Image from © Sémhur / Wikimedia Commons


Peléan / Plinian / Sub-Plinian

VEI Classification Ejecta in Cubic Meters Plume Height in Meters Description
4 Peléan / Plinian / Sub-Plinian > 100,000,000 10,000 - 25,000 Moderate to Large, Cataclysmic

Ash Thickness Ash Thickness
10 Miles 300 Miles How Frequent Are Eruptions
1 Foot 1/4 Inch > 1 Year

Plinian
Plinian eruption: 1: ash plume, 2: magma conduit, 3: volcanic ash fall, 4: layers of lava and ash, 5: stratum, 6: magma chamber.
Image from © Sémhur / Wikimedia Commons


Peléan / Plinian

VEI Classification Ejecta in Cubic Meters Plume Height in Meters Description
5 Peléan / Plinian > 1,000,000,000 20,000 - 35,000 Large, Paroxysmic

Ash Thickness Ash Thickness
10 Miles 300 Miles How Frequent Are Eruptions
2 Feet 1/2 Inch > 10 Years


Plinian / Ultra-Plinian

VEI Classification Ejecta in Cubic Meters Plume Height in Meters Description
6 Plinian / Ultra-Plinian > 10,000,000,000 > 30,000 Very Large, Colossal

Ash Thickness Ash Thickness
10 Miles 300 Miles How Frequent Are Eruptions
10 Feet 1 Inch > 100 Years


Ultra-Plinian

VEI Classification Ejecta in Cubic Meters Plume Height in Meters Description
7 Ultra-Plinian > 100,000,000,000 > 40,000 Super-colossal

Ash Thickness Ash Thickness
10 Miles 300 Miles How Frequent Are Eruptions
Tens of Feet Several Inches > 1,000 Years


Supervolcanic

VEI Classification Ejecta in Cubic Meters Plume Height in Meters Description
8 Supervolcanic > 1,000,000,000,000 > 50,000 Mega-colossal

Ash Thickness Ash Thickness
10 Miles 300 Miles How Frequent Are Eruptions
Unknown Unknown 10,000 - 50,000 Years

 

Volcano

 


Supervolcanoes 101 | National Geographic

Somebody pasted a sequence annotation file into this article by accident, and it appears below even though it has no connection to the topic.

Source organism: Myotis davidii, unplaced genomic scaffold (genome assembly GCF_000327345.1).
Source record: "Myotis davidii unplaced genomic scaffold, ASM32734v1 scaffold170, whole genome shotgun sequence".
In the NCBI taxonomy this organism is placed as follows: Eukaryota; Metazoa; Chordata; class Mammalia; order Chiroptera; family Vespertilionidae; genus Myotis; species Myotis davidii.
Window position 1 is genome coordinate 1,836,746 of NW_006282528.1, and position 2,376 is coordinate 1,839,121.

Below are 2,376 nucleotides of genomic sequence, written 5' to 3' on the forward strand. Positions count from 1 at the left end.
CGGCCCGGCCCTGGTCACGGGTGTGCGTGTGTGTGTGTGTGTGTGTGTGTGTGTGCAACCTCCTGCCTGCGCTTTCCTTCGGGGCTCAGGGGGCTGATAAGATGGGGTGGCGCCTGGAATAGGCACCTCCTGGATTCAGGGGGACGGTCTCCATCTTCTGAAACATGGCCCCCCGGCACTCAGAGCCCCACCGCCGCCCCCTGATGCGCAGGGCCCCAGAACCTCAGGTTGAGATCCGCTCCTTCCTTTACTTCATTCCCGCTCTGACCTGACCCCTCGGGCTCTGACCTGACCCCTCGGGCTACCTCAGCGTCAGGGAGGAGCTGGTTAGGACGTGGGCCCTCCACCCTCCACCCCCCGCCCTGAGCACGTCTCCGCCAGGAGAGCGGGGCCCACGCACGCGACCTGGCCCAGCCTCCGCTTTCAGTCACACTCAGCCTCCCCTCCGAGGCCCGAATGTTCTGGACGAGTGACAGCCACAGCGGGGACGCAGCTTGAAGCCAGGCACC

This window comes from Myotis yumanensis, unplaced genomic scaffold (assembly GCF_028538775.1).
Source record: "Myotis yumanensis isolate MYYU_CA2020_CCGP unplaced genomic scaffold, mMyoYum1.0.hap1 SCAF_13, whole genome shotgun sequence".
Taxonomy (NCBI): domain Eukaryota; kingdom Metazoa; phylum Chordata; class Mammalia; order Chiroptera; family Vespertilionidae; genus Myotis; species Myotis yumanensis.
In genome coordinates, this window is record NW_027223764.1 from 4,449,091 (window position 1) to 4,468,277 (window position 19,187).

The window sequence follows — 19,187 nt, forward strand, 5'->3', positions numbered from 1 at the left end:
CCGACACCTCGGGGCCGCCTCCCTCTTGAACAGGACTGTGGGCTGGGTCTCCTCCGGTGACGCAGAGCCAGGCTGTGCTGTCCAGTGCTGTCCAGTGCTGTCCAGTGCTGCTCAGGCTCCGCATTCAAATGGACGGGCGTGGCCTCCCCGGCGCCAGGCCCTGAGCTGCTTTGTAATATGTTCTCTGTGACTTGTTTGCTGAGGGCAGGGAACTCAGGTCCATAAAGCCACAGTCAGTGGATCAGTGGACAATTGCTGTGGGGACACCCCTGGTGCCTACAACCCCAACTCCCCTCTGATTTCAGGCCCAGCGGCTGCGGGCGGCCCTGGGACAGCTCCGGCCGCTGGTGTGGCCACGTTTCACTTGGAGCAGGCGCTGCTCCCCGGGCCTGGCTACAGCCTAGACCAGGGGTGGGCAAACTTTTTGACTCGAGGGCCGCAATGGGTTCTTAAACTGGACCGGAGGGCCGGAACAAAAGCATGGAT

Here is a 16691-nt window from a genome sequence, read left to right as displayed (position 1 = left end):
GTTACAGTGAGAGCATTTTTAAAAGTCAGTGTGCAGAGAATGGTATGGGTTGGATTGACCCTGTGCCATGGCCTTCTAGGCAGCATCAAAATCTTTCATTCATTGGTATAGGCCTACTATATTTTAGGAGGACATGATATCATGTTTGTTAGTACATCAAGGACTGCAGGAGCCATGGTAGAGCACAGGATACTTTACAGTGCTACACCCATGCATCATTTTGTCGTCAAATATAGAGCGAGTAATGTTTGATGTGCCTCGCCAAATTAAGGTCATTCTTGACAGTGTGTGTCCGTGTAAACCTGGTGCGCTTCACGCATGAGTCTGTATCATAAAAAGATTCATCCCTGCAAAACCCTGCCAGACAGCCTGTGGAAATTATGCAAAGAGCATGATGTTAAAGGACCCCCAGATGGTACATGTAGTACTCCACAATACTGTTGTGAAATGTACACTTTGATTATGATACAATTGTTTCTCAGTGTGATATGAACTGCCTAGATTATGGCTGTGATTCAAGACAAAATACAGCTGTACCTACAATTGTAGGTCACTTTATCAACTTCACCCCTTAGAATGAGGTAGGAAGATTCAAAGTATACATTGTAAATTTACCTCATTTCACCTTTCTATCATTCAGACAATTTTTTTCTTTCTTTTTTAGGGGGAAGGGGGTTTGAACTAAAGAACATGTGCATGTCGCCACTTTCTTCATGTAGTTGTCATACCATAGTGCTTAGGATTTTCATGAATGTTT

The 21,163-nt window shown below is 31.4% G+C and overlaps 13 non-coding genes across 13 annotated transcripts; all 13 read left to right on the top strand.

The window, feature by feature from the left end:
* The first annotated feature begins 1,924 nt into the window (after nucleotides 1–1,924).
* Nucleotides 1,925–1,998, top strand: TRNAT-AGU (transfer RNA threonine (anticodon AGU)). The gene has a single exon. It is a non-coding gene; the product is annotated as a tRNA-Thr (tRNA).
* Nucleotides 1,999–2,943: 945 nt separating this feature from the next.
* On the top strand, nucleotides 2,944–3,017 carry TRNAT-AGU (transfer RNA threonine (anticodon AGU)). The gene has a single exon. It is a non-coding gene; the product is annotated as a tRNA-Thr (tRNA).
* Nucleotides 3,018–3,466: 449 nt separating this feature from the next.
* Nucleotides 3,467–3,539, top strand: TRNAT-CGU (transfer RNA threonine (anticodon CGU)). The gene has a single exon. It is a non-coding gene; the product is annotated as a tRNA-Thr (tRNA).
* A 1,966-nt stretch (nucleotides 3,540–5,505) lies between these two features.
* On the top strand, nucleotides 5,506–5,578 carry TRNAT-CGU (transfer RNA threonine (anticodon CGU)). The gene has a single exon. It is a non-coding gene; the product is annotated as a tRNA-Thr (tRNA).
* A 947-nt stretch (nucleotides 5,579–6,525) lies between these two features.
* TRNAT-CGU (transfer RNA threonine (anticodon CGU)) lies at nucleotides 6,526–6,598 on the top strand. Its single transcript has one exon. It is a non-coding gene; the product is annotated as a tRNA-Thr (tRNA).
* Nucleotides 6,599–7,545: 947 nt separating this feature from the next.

What are supervolcanoes, and how catastrophic can they be? Learn how supervolcanoes form, where supervolcanoes are located, and how their destructive capabilities can make way for new life.

Yellowstone: Big Volcano Ready to Erupt | How the Earth Was Made (S1, E8) | Full Episode | History

Yellowstone National Park is one of the most dangerous geological features on Earth. In trying to uncover the processes behind Yellowstone's main attractions geologists came to a frightening realization, in Season 1, Episode 8, "Yellowstone." #HowTheEarthWasMade

Past and Present Threats

Supervolcanos are scary, but they're also relatively rare events. The last one to explode was at Toba in Sumatra about 71,000 years ago. Scientists discovered a genetic bottleneck in human evolution. It's thought the effects of the supervolcano on global climate killed off all but about 5,000 people. The worldwide effects of blotting out the sun's rays potentially brought humanity close to extinction.

There are still active supervolcanos, but none of them show any signs of erupting in the foreseeable future. If one did, past eruption sizes can't be used to predict how large future eruptions would be. The odds of one turning into a world-ending monster are vanishingly small. In the last 36 million years, only 42 eruptions were big enough to be classified as a VEI 8 or high 7.

While supervolcanos are rare, regular volcanos can pose a genuine threat, depending on where you live. Here are the steps you can take to protect yourself.


Preparation - Survival

Click Here for information on what to do from the United States government website, Ready.gov.

Click Here for the Red Cross Volcano Preparedness Information.

Click Here to download a PDF file with information on what to do from the United States government website, Ready.gov.

PDF Information from Ready.gov

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This information is presented to make people aware of the larger world around them. If you can prepare for something as devastating as this, you're much more likely to be ready for smaller disruptions. Be aware and prepare.

4/15/2020